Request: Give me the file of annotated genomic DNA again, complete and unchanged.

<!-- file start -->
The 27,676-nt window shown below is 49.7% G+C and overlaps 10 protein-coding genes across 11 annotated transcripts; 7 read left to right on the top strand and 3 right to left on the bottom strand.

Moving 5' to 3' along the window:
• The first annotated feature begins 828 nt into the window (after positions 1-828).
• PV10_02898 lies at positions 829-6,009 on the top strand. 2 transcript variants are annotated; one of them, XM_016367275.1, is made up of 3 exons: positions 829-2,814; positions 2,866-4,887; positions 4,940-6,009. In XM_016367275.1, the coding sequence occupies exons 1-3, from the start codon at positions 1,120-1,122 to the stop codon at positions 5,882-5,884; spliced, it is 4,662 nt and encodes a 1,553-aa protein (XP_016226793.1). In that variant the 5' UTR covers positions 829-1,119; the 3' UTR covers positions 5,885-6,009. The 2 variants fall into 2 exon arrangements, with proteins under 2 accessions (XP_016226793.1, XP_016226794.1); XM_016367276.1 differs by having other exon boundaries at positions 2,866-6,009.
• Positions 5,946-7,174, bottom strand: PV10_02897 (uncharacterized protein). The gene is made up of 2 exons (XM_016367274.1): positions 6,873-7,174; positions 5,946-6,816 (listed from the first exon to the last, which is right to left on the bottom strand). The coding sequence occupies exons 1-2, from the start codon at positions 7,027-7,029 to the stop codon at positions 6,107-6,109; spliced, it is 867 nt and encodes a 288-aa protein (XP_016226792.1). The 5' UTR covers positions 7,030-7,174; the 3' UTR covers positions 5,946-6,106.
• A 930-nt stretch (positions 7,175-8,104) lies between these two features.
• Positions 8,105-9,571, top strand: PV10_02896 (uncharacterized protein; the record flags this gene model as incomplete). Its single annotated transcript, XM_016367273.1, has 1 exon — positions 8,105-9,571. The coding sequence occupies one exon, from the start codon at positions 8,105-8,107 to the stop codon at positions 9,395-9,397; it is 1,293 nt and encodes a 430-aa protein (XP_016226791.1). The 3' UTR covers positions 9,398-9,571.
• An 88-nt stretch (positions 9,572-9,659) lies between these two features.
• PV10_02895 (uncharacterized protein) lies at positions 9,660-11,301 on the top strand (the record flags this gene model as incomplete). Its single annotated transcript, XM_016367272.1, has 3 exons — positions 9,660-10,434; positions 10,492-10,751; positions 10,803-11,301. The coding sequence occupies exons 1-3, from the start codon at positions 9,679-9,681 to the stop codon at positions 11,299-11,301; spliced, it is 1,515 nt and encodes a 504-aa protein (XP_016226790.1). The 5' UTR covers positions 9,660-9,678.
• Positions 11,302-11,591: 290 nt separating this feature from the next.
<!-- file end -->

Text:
The 27,676-nt window shown below is 49.7% G+C and overlaps 10 protein-coding genes across 11 annotated transcripts; 7 read left to right on the top strand and 3 right to left on the bottom strand.

Moving 5' to 3' along the window:
• The first annotated feature begins 828 nt into the window (after positions 1-828).
• PV10_02898 lies at positions 829-6,009 on the top strand. 2 transcript variants are annotated; one of them, XM_016367275.1, is made up of 3 exons: positions 829-2,814; positions 2,866-4,887; positions 4,940-6,009. In XM_016367275.1, the coding sequence occupies exons 1-3, from the start codon at positions 1,120-1,122 to the stop codon at positions 5,882-5,884; spliced, it is 4,662 nt and encodes a 1,553-aa protein (XP_016226793.1). In that variant the 5' UTR covers positions 829-1,119; the 3' UTR covers positions 5,885-6,009. The 2 variants fall into 2 exon arrangements, with proteins under 2 accessions (XP_016226793.1, XP_016226794.1); XM_016367276.1 differs by having other exon boundaries at positions 2,866-6,009.
• Positions 5,946-7,174, bottom strand: PV10_02897 (uncharacterized protein). The gene is made up of 2 exons (XM_016367274.1): positions 6,873-7,174; positions 5,946-6,816 (listed from the first exon to the last, which is right to left on the bottom strand). The coding sequence occupies exons 1-2, from the start codon at positions 7,027-7,029 to the stop codon at positions 6,107-6,109; spliced, it is 867 nt and encodes a 288-aa protein (XP_016226792.1). The 5' UTR covers positions 7,030-7,174; the 3' UTR covers positions 5,946-6,106.
• A 930-nt stretch (positions 7,175-8,104) lies between these two features.
• Positions 8,105-9,571, top strand: PV10_02896 (uncharacterized protein; the record flags this gene model as incomplete). Its single annotated transcript, XM_016367273.1, has 1 exon — positions 8,105-9,571. The coding sequence occupies one exon, from the start codon at positions 8,105-8,107 to the stop codon at positions 9,395-9,397; it is 1,293 nt and encodes a 430-aa protein (XP_016226791.1). The 3' UTR covers positions 9,398-9,571.
• An 88-nt stretch (positions 9,572-9,659) lies between these two features.
• PV10_02895 (uncharacterized protein) lies at positions 9,660-11,301 on the top strand (the record flags this gene model as incomplete). Its single annotated transcript, XM_016367272.1, has 3 exons — positions 9,660-10,434; positions 10,492-10,751; positions 10,803-11,301. The coding sequence occupies exons 1-3, from the start codon at positions 9,679-9,681 to the stop codon at positions 11,299-11,301; spliced, it is 1,515 nt and encodes a 504-aa protein (XP_016226790.1). The 5' UTR covers positions 9,660-9,678.
• Positions 11,302-11,591: 290 nt separating this feature from the next.